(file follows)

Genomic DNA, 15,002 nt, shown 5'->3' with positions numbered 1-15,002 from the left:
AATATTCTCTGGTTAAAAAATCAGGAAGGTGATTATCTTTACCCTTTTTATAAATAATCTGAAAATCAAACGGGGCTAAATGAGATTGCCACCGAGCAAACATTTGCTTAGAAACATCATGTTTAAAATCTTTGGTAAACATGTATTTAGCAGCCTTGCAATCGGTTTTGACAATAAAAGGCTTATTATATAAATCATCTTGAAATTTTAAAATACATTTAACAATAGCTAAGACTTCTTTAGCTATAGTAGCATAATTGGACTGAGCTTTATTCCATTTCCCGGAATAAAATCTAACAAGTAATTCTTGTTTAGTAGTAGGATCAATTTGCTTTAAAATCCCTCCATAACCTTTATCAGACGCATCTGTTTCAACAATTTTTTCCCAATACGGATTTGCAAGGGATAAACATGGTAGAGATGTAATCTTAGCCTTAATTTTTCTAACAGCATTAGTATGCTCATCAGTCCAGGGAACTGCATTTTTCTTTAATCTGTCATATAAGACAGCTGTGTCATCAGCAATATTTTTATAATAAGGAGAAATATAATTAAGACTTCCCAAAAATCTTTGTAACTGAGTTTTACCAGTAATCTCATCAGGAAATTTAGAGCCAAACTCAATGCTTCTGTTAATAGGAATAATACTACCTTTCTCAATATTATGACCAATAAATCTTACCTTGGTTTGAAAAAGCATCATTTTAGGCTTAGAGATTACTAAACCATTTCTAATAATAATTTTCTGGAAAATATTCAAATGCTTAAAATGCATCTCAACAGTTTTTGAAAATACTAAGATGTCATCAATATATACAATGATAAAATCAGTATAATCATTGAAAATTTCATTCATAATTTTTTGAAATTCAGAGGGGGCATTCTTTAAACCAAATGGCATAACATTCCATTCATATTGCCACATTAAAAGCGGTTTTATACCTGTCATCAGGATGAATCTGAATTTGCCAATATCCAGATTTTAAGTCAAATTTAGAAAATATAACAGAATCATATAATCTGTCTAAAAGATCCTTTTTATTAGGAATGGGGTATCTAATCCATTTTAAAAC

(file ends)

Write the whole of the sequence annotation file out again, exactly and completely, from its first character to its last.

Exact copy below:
Genomic DNA, 15,002 nt, shown 5'->3' with positions numbered 1-15,002 from the left:
AATATTCTCTGGTTAAAAAATCAGGAAGGTGATTATCTTTACCCTTTTTATAAATAATCTGAAAATCAAACGGGGCTAAATGAGATTGCCACCGAGCAAACATTTGCTTAGAAACATCATGTTTAAAATCTTTGGTAAACATGTATTTAGCAGCCTTGCAATCGGTTTTGACAATAAAAGGCTTATTATATAAATCATCTTGAAATTTTAAAATACATTTAACAATAGCTAAGACTTCTTTAGCTATAGTAGCATAATTGGACTGAGCTTTATTCCATTTCCCGGAATAAAATCTAACAAGTAATTCTTGTTTAGTAGTAGGATCAATTTGCTTTAAAATCCCTCCATAACCTTTATCAGACGCATCTGTTTCAACAATTTTTTCCCAATACGGATTTGCAAGGGATAAACATGGTAGAGATGTAATCTTAGCCTTAATTTTTCTAACAGCATTAGTATGCTCATCAGTCCAGGGAACTGCATTTTTCTTTAATCTGTCATATAAGACAGCTGTGTCATCAGCAATATTTTTATAATAAGGAGAAATATAATTAAGACTTCCCAAAAATCTTTGTAACTGAGTTTTACCAGTAATCTCATCAGGAAATTTAGAGCCAAACTCAATGCTTCTGTTAATAGGAATAATACTACCTTTCTCAATATTATGACCAATAAATCTTACCTTGGTTTGAAAAAGCATCATTTTAGGCTTAGAGATTACTAAACCATTTCTAATAATAATTTTCTGGAAAATATTCAAATGCTTAAAATGCATCTCAACAGTTTTTGAAAATACTAAGATGTCATCAATATATACAATGATAAAATCAGTATAATCATTGAAAATTTCATTCATAATTTTTTGAAATTCAGAGGGGGCATTCTTTAAACCAAATGGCATAACATTCCATTCATATTGCCACATTAAAAGCGGTTTTATACCTGTCATCAGGATGAATCTGAATTTGCCAATATCCAGATTTTAAGTCAAATTTAGAAAATATAACAGAATCATATAATCTGTCTAAAAGATCCTTTTTATTAGGAATGGGGTATCTAATCCATTTTAAAAC